There are many types of dormer conversions that can be taken on, below I have tried to summarise the “dormer shopping list” available to those considering this type of loft conversion:

  • Gable fronted dormer: similar to a “dog kennel” I would say this is probably in most peoples eyes they “most common” loft conversion they can relate to.
  • Hipped roof dormer: the roof slopes back from front of structure to a point farther back, or, a dormer with a hip roof.
  • Flat roof dormer: the roof of the dormer is flat.
  • Shed dormer: A dormer (window) whose eave line is parallel to the main roof eave line. Shed dormers can provide more attic space and head room than gable dormers, but cannot be the same pitch as the main roof and may therefore require different roof sheeting. Often used in gable-roofed homes, a shed dormer has a single-planed roof, pitched at a shallower angle than the main roof.
  • Eyebrow or eyelid dormer “A low dormer on the slope of a roof. It has no sides, the roofing being carried over it in a wavy line.” The bottom of an eyebrow dormer is flat and the top is curved. This type of conversion is more popular for house in the suburbs and I saw fair few when on holiday recently in the US and Spain.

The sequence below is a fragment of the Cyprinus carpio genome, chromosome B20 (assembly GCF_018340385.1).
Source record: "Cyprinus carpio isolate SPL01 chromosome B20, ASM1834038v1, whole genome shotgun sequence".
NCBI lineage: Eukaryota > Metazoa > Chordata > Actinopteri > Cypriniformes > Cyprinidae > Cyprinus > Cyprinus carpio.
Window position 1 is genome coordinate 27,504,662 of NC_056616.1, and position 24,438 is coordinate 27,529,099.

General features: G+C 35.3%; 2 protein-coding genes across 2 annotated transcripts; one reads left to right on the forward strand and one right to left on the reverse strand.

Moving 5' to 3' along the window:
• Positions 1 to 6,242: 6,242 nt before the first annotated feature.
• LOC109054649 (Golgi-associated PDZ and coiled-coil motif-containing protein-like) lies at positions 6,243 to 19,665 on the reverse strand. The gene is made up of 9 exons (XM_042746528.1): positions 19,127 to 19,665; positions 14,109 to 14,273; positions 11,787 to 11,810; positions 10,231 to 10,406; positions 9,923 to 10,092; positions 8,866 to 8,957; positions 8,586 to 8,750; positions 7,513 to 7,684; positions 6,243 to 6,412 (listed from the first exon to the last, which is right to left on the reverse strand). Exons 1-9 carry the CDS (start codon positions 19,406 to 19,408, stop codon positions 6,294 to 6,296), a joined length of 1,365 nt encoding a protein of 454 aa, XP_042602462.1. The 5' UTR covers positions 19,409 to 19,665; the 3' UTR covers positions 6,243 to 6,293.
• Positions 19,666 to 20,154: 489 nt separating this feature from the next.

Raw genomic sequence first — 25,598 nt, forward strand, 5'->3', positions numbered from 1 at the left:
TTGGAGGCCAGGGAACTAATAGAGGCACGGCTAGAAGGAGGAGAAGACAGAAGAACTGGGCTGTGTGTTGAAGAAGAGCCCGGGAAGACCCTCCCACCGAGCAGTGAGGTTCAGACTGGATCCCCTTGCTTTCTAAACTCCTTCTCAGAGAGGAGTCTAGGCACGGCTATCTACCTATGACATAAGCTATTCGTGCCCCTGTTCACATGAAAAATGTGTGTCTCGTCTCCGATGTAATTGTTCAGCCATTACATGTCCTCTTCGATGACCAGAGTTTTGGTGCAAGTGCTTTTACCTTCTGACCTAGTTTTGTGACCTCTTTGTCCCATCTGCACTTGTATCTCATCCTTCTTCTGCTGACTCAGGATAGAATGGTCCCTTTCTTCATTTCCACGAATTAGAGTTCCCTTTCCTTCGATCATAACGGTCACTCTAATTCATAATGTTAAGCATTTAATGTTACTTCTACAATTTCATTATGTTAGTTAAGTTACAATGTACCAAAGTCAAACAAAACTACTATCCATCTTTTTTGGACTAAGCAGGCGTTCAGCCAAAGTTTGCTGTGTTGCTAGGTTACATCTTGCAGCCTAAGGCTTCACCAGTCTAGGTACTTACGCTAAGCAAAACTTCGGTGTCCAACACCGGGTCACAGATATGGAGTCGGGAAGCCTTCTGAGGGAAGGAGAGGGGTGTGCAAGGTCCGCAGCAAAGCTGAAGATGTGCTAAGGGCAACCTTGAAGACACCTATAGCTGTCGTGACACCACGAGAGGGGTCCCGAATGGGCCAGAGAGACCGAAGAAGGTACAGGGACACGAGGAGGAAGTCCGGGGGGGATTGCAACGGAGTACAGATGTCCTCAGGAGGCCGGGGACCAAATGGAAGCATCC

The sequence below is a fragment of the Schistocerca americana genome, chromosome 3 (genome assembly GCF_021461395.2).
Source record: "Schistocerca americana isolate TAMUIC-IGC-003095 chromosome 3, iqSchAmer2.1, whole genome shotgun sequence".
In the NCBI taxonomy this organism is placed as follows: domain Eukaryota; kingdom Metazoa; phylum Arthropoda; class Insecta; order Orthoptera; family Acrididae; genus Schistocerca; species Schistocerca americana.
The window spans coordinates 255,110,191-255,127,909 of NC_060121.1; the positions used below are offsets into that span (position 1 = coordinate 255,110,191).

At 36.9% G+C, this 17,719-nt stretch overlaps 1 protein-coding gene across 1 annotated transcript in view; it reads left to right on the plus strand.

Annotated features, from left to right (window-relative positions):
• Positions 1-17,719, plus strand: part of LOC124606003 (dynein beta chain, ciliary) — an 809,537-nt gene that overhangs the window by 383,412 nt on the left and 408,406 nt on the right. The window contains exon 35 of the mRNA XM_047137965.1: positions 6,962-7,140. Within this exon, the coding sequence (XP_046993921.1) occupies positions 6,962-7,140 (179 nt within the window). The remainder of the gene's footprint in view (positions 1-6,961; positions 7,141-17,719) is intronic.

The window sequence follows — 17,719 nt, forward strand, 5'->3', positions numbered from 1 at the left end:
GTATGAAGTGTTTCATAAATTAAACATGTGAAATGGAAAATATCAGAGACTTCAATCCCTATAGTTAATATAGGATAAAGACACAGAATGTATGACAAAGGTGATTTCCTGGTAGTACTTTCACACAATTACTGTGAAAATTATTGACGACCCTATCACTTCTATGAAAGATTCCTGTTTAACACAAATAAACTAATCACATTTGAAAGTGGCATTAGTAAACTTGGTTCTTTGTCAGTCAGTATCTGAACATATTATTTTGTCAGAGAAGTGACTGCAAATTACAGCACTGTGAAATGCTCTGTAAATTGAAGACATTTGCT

• Link Dormer A large dormer that houses a chimney or joins one part of a roof to another.

Browse our gallery for a array of dormer loft conversions and discuss with your loft conversion specialist –

It is imperative that you research your loft conversion company diligently – take referrals and go see a completed loft. Loft conversions are not cheap and improperly constructed dormers are prone to leaks and give rise to expensive repairs.